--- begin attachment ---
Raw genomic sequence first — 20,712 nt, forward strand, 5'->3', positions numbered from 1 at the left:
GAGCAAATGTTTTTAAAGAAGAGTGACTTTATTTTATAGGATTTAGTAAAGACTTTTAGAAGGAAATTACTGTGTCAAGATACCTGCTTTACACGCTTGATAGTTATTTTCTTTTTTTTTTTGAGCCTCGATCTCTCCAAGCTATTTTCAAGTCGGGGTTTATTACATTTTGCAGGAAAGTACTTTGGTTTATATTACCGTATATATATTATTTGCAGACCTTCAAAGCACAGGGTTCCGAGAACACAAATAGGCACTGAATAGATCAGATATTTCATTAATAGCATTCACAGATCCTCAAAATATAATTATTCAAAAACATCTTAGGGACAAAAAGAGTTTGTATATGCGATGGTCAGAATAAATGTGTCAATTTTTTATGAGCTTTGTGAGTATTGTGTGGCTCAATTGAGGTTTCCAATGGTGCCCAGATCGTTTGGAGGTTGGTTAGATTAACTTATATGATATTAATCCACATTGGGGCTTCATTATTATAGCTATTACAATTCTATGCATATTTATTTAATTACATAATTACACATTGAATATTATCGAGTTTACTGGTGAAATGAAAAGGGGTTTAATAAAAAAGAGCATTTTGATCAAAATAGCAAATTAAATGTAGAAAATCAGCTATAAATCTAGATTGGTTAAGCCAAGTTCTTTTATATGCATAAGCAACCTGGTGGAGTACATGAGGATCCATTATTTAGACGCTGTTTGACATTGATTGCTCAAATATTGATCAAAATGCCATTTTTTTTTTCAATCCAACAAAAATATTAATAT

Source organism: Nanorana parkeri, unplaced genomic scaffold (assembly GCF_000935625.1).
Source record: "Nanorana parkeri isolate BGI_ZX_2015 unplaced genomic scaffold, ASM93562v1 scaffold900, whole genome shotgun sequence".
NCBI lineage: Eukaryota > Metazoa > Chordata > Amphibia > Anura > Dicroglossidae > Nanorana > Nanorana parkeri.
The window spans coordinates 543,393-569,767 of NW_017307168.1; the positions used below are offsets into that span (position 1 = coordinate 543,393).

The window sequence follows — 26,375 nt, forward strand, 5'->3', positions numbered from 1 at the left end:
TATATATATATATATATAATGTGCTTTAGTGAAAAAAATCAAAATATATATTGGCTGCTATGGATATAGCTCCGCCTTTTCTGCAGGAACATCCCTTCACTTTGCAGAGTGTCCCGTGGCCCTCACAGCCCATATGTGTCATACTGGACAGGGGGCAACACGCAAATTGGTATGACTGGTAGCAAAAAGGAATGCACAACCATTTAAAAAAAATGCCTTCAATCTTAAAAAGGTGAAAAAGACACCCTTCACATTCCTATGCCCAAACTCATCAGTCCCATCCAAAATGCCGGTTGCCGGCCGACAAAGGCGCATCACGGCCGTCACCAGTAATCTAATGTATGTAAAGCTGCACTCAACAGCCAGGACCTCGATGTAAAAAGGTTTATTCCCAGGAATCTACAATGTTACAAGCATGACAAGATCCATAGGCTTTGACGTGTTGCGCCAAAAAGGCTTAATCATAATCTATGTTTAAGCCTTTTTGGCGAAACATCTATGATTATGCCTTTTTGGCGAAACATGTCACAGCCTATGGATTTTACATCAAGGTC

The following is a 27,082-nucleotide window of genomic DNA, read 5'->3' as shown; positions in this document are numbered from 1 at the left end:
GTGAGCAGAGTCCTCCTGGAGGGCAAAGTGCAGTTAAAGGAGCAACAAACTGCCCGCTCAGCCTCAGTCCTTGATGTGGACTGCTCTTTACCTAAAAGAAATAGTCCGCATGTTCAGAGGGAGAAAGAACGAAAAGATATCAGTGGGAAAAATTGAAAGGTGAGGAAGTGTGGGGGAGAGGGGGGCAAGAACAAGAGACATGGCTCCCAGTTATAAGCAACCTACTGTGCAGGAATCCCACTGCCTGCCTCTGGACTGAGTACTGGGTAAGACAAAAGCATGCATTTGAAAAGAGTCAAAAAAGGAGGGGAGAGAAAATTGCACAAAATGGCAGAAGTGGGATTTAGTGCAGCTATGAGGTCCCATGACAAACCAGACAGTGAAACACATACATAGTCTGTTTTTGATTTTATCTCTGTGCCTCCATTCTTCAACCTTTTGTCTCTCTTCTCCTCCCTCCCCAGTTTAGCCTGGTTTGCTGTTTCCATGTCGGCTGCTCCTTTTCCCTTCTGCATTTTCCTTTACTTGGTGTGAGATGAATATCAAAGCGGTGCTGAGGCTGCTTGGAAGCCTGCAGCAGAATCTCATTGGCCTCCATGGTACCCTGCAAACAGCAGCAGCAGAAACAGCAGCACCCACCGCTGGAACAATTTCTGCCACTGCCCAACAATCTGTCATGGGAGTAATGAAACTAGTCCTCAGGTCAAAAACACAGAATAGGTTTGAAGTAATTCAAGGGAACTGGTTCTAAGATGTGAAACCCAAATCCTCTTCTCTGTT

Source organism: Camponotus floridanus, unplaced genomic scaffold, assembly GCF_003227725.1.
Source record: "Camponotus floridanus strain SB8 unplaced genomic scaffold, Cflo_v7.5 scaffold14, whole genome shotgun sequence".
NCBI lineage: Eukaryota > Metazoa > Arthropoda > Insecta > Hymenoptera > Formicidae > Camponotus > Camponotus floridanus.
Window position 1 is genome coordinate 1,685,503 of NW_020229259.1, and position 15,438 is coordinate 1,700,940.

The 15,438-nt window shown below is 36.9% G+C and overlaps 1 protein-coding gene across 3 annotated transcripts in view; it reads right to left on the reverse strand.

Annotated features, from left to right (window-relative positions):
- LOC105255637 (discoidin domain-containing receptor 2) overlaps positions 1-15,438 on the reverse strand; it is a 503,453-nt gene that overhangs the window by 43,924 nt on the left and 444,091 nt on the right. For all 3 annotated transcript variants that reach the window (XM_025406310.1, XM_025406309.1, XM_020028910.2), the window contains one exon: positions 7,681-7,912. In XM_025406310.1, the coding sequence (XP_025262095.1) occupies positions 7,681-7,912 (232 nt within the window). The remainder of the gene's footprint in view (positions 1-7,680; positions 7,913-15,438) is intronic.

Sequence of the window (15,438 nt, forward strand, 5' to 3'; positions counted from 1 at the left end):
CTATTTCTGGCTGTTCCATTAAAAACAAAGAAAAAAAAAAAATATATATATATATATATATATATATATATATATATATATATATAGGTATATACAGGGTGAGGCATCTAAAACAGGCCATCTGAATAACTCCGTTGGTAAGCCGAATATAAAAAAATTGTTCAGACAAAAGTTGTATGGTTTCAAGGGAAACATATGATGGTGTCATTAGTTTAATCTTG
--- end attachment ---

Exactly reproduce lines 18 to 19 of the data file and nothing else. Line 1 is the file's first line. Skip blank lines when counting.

Sequence of the window (15,438 nt, forward strand, 5' to 3'; positions counted from 1 at the left end):
CTATTTCTGGCTGTTCCATTAAAAACAAAGAAAAAAAAAAAATATATATATATATATATATATATATATATATATATATATATATAGGTATATACAGGGTGAGGCATCTAAAACAGGCCATCTGAATAACTCCGTTGGTAAGCCGAATATAAAAAAATTGTTCAGACAAAAGTTGTATGGTTTCAAGGGAAACATATGATGGTGTCATTAGTTTAATCTTG